In a randomized trial conducted by the European Osteosarcoma Group, the combination of doxorubicin and cisplatin was better tolerated compared with a multidrug regimen, with no difference in survival between the groups in patients with operable, nonmetastatic osteosarcoma.194 In both groups, the 3- and 5-year OS rates were 65% and 55%, respectively, and the 5-year PFS rate was 44%. In the INT-0133 study, which compared the 3-drug regimen (cisplatin, doxorubicin, and methotrexate) with the 4-drug regimen (cisplatin, doxorubicin, methotrexate, and ifosfamide) for the treatment of patients with nonmetastatic resectable osteosarcoma, no difference was seen in 6-year EFS rates (63% and 64%, respectively) and OS rates (74% and 70%, respectively) between the groups.200

Chemotherapy regimens without doxorubicin or cisplatin have also been evaluated in patients with localized osteosarcoma with the goal of minimizing long-term cardiotoxicity and ototoxicity.201,202 In a phase II study, the combination of cisplatin, ifosfamide, and epirubicin was active and reasonably well tolerated in patients with nonmetastatic osteosarcoma of the extremity.201 With a median follow-up of 64 months, the 5-year DFS and OS rates were 41.9% and 48.2%, respectively. In another randomized multicenter trial (SFOP-OS94), the combination of ifosfamide and etoposide resulted in a higher histologic response rate than the regimen containing high-dose methotrexate and doxorubicin (56% and 39%, respectively). However, the 5-year OS was similar in both arms and no significant difference was seen in 5-year EFS rates.202 Good histopathologic response (>90% necrosis) to neoadjuvant chemotherapy has been shown to be predictive of survival regardless of the type of chemotherapy administered after surgery.176,203 In an analysis of 881 patients with nonmetastatic osteosarcoma of the extremities treated with neoadjuvant chemotherapy and surgery at the Rizzoli Institute, Bacci et al204 showed that the 5-year DFS and OS correlated significantly with histologic response to chemotherapy. The 5-year DFS and OS rates in good and poor responders were 67.9% versus 51.3% (P<.0001) and 78.4% versus 63.7% (P<.0001), respectively. A report from the Children's Oncology Group also confirmed these findings; the 8-year postoperative EFS and OS rates were 81% and 87%, respectively, in good responders.203 The corresponding survival rates were 46% and 52%, respectively, in poor responders.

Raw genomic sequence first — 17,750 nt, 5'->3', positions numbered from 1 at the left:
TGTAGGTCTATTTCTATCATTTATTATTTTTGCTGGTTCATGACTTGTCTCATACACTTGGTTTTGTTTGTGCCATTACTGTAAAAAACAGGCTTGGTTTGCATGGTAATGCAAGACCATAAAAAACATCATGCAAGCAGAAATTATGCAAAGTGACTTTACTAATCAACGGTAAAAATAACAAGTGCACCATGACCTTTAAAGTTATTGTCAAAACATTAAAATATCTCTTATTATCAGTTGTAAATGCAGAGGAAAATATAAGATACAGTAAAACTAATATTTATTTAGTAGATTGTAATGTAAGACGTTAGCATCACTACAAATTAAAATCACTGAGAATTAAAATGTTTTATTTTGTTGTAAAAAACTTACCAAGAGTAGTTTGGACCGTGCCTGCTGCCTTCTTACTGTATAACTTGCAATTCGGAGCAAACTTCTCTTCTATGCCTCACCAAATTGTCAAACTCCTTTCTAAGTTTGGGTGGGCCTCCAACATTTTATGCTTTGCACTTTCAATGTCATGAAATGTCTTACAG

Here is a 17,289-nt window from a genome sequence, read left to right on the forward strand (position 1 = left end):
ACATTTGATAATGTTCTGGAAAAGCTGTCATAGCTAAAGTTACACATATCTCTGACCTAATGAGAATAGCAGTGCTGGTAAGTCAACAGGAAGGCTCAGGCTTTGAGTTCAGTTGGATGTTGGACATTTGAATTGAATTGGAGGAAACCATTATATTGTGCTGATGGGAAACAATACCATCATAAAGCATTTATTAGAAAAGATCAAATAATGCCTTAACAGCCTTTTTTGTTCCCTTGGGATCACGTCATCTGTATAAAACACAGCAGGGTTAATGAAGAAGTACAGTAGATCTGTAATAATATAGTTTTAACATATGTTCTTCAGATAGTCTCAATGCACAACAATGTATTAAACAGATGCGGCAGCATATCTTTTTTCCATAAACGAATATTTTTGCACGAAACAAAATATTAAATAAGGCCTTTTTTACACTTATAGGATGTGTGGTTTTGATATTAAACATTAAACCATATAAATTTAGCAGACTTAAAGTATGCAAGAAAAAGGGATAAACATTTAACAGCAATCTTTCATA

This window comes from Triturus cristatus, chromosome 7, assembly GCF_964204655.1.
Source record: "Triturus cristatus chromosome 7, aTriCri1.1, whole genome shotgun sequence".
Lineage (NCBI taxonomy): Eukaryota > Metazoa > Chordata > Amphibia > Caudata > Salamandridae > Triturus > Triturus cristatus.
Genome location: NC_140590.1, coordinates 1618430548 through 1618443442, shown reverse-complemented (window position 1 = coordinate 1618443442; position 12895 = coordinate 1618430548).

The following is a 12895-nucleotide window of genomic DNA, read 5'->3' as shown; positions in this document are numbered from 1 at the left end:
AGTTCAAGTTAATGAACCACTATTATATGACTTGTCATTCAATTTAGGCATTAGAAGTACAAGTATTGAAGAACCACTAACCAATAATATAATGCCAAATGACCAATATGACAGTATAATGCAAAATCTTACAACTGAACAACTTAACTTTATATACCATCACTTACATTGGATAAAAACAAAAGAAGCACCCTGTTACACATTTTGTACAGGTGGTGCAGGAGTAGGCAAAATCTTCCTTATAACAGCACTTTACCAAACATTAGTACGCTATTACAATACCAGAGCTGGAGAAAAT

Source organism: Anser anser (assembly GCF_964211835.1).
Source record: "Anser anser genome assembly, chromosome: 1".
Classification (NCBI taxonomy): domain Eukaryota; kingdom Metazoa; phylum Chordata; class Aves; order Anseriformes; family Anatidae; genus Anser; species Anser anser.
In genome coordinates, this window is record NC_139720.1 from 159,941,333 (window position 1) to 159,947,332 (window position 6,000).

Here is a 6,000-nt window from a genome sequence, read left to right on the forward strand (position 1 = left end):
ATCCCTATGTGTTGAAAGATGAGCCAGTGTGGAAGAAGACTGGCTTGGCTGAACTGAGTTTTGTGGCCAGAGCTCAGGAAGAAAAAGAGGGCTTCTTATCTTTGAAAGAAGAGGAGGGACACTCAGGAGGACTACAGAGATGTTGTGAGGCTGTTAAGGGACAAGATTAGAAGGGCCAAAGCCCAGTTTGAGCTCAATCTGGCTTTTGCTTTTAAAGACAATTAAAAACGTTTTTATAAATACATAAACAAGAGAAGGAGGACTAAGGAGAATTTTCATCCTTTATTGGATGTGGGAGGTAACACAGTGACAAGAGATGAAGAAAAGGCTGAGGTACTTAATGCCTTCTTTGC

The addition of muramyl tripeptide phosphatidyl-ethanolamine (MTP-PE) to chemotherapy has also been evaluated in patients with osteosarcoma.200,205 The addition of MTP-PE to chemotherapy was associated with a statistically significant improvement in 6-year OS (from 70% to 78%) and a trend toward better EFS in patients with nonmetastatic resectable osteosarcoma.200 However, the improvement was not statistically different in patients with metastatic disease.205 MTP-PE is not approved by the FDA for the treatment of patients with osteosarcoma.

Localized Disease

The guidelines recommend wide excision as the primary treatment for patients with low-grade (intramedullary and surface) osteosarcomas and periosteal lesions. Chemotherapy before wide excision could be considered for patients with periosteal lesions. Although chemotherapy (neoadjuvant or adjuvant) has been used in the treatment of patients with periosteal osteosarcoma, no data support that the addition of chemotherapy to wide excision improves outcome in patients with periosteal osteosarcoma.206,207 In a review of 119 patients with periosteal sarcoma published by the European Musculoskeletal Oncology Society, the use of neoadjuvant chemotherapy was not a prognostic factor, although it was used in most of the patients.207 More recently, Cesari et al206 also reported similar findings; the 10-year OS rate was 86% and 83% for patients who received adjuvant chemotherapy with surgery and those who underwent surgery alone, respectively (P=.73). After wide excision (of resectable lesions), the guidelines have included postoperative chemotherapy with a category 2B recommendation for patients with low-grade (intramedullary and surface) or periosteal sarcomas with pathologic findings of high-grade disease.